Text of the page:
Endocrine Abstracts (2006) 11 P159

Not-so-silent, silent corticotroph adenomas

SGI Suliman1, SE Baldeweg2, O Ansorge3, A Clark4, M Powell5 & JAH Wass1

1Department of Endocrinology, Oxford Centre for Diabetes, Endocrinology and Metabolism, Oxford, United Kingdom; 2Department of Endocrinology, University College Hospital, London, United Kingdom; 3Department of Neuropathology, Radcliffe Infirmary, Oxford, United Kingdom; 4Diabetes Research Laboratories, Oxford Centre for Diabetes, Endocrinology and Metabolism, Oxford, United Kingdom; 5Department of Neurosurgery, National Hospital for Neurology and Neurosurgery, London, United Kingdom.

Late onset Cushing’s disease, occurring years following the diagnosis of a silent corticotroph adenoma (SCA) is rare, with very few previously reported cases. We present a series of 5 subjects with SCA, aggressive tumour recurrences and late onset Cushing’s disease.

The mean age of subjects at initial presentation was 41 yrs (35–52), sex 3:2 (M:F). There were no clinical features of hypercortisolism at diagnosis. Two subjects had hypocortisolim requiring steroid replacement. Three patients had aggressive tumours radiologically and clinically (visual field defects) at presentation. Initially all patients had trans-sphenoidal surgery, and four subjects had post-operative radiotherapy.

Histologically 80% of tumours had predominantly positive ACTH immunostaining, and one subject had a plurihormonal tumour (<1% ACTH, 5% TSH).

On average each subject had 3 recurrences (range 2–7) requiring surgery or radiotherapy. Mean time to first recurrence was 8.6 yrs (range 2–16 yrs).

Tumour recurrences had a similar immunophenotype to the original tumour. Mitotic index as measured by Ki-67 at presentation was low (0.3–2%), and remained low in two subjects. However recurrent tumours in 3 subjects had unusually high rates of mitosis (>10%).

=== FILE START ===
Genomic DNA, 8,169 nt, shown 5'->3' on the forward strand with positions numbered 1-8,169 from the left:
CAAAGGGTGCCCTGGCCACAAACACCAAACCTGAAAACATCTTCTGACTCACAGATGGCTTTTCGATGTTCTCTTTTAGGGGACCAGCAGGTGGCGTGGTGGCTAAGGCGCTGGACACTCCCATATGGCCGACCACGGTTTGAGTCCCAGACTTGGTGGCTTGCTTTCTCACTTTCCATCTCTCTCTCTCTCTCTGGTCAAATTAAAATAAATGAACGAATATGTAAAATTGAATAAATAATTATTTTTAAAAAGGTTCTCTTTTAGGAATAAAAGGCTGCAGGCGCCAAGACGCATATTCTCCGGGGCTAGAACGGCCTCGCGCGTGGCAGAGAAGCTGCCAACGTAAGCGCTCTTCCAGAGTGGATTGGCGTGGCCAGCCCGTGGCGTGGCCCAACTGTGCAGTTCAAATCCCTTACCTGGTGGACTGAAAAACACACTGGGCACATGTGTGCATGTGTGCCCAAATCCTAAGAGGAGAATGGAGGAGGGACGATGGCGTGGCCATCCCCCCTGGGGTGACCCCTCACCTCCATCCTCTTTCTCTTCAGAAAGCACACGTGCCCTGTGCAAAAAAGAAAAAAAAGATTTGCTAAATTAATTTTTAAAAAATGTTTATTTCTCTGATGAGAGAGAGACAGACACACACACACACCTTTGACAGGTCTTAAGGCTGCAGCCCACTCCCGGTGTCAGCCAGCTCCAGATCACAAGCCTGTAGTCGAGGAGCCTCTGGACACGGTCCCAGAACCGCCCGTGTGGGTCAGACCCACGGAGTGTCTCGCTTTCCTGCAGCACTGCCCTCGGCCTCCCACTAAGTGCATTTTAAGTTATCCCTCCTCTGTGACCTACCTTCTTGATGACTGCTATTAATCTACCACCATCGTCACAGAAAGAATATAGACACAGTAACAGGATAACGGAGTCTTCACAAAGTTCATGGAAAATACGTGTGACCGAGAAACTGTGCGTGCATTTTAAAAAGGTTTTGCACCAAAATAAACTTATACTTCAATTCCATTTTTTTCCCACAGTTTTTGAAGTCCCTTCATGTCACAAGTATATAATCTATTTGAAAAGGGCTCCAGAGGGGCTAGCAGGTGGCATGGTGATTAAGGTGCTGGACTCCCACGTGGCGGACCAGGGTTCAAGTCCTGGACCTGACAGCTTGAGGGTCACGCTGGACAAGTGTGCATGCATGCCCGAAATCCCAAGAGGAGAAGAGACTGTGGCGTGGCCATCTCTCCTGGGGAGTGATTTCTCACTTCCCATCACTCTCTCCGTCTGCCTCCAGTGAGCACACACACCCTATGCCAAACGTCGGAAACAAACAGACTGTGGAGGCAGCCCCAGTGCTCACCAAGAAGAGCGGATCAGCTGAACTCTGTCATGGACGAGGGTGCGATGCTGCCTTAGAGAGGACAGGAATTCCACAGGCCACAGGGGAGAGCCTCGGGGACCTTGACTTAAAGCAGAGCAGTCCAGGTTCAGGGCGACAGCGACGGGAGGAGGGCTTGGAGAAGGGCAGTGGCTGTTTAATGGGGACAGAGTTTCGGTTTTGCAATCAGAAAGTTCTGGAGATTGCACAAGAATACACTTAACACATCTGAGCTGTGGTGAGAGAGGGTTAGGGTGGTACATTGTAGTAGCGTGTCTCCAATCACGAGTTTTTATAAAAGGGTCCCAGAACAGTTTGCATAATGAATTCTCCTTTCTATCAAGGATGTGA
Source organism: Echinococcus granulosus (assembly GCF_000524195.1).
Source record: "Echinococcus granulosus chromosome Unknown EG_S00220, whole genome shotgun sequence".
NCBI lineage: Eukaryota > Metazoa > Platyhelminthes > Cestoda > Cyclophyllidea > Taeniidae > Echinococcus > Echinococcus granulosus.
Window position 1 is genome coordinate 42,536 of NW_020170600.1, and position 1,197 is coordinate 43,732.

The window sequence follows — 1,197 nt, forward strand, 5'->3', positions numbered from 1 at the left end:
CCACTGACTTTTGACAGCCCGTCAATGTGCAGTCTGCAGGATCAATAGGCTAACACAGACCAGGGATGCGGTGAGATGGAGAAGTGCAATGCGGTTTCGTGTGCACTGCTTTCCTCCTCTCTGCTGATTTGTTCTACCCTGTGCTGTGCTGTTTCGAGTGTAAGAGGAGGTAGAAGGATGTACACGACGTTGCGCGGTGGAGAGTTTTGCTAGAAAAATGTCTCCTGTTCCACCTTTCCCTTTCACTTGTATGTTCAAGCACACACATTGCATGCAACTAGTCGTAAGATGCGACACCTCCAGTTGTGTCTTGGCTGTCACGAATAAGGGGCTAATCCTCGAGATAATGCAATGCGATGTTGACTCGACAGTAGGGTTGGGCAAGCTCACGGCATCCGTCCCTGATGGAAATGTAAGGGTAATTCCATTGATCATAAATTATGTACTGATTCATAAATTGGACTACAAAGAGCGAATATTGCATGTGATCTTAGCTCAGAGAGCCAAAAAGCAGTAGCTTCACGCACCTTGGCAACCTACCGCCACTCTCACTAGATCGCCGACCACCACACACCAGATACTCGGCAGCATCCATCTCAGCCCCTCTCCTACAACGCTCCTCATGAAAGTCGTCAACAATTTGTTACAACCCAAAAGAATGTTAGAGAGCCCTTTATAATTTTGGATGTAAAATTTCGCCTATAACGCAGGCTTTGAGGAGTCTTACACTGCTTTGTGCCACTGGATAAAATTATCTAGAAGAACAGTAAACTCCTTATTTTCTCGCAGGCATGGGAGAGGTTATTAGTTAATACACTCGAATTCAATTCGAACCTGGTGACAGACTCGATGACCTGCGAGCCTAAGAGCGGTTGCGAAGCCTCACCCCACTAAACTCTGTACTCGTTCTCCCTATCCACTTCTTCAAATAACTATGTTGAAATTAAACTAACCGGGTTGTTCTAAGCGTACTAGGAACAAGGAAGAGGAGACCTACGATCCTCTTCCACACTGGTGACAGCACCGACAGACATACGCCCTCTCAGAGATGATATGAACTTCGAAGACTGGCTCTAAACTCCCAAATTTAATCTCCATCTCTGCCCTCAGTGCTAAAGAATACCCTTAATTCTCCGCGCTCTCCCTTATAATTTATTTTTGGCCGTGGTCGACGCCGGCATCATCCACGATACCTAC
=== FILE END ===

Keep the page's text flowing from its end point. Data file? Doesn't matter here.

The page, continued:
Cushing’s disease occurred rapidly over a few weeks, and required medical treatment in all subjects. This was confirmed by urinary free cortisol measurements and dexamethasone suppression testing. Cushing’s disease occurred on average 10.8 yrs (2–19) following the initial diagnosis of SCA.

Progress: Two subjects died very rapidly, following aggressive tumour recurrence, one of whom had a spinal metastasis (thus a pituitary carcinoma). The 3 remaining subjects continue to have progressive disease.

Conclusion: We report a series of five young subjects with a rare particularly aggressive subset of silent corticotroph adenomas, with multiple recurrences and late-onset Cushing’s disease occurring up to 19 years following initial diagnosis. This would suggest careful biochemical as well as radiological monitoring of subjects with silent corticotroph adenomas is required.

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